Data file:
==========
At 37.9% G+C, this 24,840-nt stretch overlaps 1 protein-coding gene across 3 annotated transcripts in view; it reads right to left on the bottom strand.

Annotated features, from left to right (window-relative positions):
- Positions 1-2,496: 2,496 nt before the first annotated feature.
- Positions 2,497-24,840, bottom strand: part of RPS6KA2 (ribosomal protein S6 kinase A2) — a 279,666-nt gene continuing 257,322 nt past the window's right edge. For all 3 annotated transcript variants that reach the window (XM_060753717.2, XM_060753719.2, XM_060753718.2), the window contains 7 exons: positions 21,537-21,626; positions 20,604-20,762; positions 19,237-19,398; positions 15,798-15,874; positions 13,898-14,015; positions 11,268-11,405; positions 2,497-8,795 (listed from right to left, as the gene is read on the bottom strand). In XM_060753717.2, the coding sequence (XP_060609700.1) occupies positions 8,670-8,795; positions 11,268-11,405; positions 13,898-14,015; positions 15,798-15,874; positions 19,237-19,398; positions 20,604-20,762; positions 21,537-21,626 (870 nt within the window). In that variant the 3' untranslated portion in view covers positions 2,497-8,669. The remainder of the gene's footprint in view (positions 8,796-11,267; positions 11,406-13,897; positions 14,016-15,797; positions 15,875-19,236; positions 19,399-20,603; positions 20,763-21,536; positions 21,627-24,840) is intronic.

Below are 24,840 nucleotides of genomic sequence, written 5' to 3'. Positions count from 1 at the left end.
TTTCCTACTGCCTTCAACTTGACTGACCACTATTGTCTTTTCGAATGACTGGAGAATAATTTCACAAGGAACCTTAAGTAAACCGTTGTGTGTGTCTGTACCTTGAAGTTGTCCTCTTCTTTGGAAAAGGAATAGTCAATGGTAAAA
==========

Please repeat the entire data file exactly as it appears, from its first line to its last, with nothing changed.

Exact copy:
At 37.9% G+C, this 24,840-nt stretch overlaps 1 protein-coding gene across 3 annotated transcripts in view; it reads right to left on the bottom strand.

Annotated features, from left to right (window-relative positions):
- Positions 1-2,496: 2,496 nt before the first annotated feature.
- Positions 2,497-24,840, bottom strand: part of RPS6KA2 (ribosomal protein S6 kinase A2) — a 279,666-nt gene continuing 257,322 nt past the window's right edge. For all 3 annotated transcript variants that reach the window (XM_060753717.2, XM_060753719.2, XM_060753718.2), the window contains 7 exons: positions 21,537-21,626; positions 20,604-20,762; positions 19,237-19,398; positions 15,798-15,874; positions 13,898-14,015; positions 11,268-11,405; positions 2,497-8,795 (listed from right to left, as the gene is read on the bottom strand). In XM_060753717.2, the coding sequence (XP_060609700.1) occupies positions 8,670-8,795; positions 11,268-11,405; positions 13,898-14,015; positions 15,798-15,874; positions 19,237-19,398; positions 20,604-20,762; positions 21,537-21,626 (870 nt within the window). In that variant the 3' untranslated portion in view covers positions 2,497-8,669. The remainder of the gene's footprint in view (positions 8,796-11,267; positions 11,406-13,897; positions 14,016-15,797; positions 15,875-19,236; positions 19,399-20,603; positions 20,763-21,536; positions 21,627-24,840) is intronic.

Below are 24,840 nucleotides of genomic sequence, written 5' to 3'. Positions count from 1 at the left end.
TTTCCTACTGCCTTCAACTTGACTGACCACTATTGTCTTTTCGAATGACTGGAGAATAATTTCACAAGGAACCTTAAGTAAACCGTTGTGTGTGTCTGTACCTTGAAGTTGTCCTCTTCTTTGGAAAAGGAATAGTCAATGGTAAAA